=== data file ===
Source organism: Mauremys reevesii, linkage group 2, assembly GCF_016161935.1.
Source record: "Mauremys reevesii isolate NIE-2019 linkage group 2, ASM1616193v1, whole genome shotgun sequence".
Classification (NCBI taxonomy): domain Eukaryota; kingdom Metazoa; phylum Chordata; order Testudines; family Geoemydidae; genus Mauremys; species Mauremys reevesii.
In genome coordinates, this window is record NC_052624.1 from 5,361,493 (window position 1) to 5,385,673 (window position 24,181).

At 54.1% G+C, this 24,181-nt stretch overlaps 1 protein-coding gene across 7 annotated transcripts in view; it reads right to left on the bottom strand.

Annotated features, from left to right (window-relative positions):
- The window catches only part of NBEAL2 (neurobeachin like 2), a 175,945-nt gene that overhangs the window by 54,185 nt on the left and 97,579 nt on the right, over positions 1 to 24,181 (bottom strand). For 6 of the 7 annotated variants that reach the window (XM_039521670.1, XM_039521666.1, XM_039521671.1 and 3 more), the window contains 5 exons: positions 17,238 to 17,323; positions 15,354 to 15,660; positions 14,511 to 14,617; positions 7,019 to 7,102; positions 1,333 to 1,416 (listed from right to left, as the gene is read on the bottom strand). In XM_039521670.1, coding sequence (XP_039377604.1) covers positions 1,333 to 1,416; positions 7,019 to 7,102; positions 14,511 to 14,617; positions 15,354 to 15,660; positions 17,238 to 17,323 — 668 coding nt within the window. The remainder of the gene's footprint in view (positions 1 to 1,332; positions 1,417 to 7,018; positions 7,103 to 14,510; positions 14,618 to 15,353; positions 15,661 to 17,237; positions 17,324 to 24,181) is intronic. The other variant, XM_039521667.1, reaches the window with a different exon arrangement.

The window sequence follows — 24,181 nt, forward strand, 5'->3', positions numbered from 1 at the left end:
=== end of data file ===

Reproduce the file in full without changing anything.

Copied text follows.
Source organism: Mauremys reevesii, linkage group 2, assembly GCF_016161935.1.
Source record: "Mauremys reevesii isolate NIE-2019 linkage group 2, ASM1616193v1, whole genome shotgun sequence".
Classification (NCBI taxonomy): domain Eukaryota; kingdom Metazoa; phylum Chordata; order Testudines; family Geoemydidae; genus Mauremys; species Mauremys reevesii.
In genome coordinates, this window is record NC_052624.1 from 5,361,493 (window position 1) to 5,385,673 (window position 24,181).

At 54.1% G+C, this 24,181-nt stretch overlaps 1 protein-coding gene across 7 annotated transcripts in view; it reads right to left on the bottom strand.

Annotated features, from left to right (window-relative positions):
- The window catches only part of NBEAL2 (neurobeachin like 2), a 175,945-nt gene that overhangs the window by 54,185 nt on the left and 97,579 nt on the right, over positions 1 to 24,181 (bottom strand). For 6 of the 7 annotated variants that reach the window (XM_039521670.1, XM_039521666.1, XM_039521671.1 and 3 more), the window contains 5 exons: positions 17,238 to 17,323; positions 15,354 to 15,660; positions 14,511 to 14,617; positions 7,019 to 7,102; positions 1,333 to 1,416 (listed from right to left, as the gene is read on the bottom strand). In XM_039521670.1, coding sequence (XP_039377604.1) covers positions 1,333 to 1,416; positions 7,019 to 7,102; positions 14,511 to 14,617; positions 15,354 to 15,660; positions 17,238 to 17,323 — 668 coding nt within the window. The remainder of the gene's footprint in view (positions 1 to 1,332; positions 1,417 to 7,018; positions 7,103 to 14,510; positions 14,618 to 15,353; positions 15,661 to 17,237; positions 17,324 to 24,181) is intronic. The other variant, XM_039521667.1, reaches the window with a different exon arrangement.

The window sequence follows — 24,181 nt, forward strand, 5'->3', positions numbered from 1 at the left end: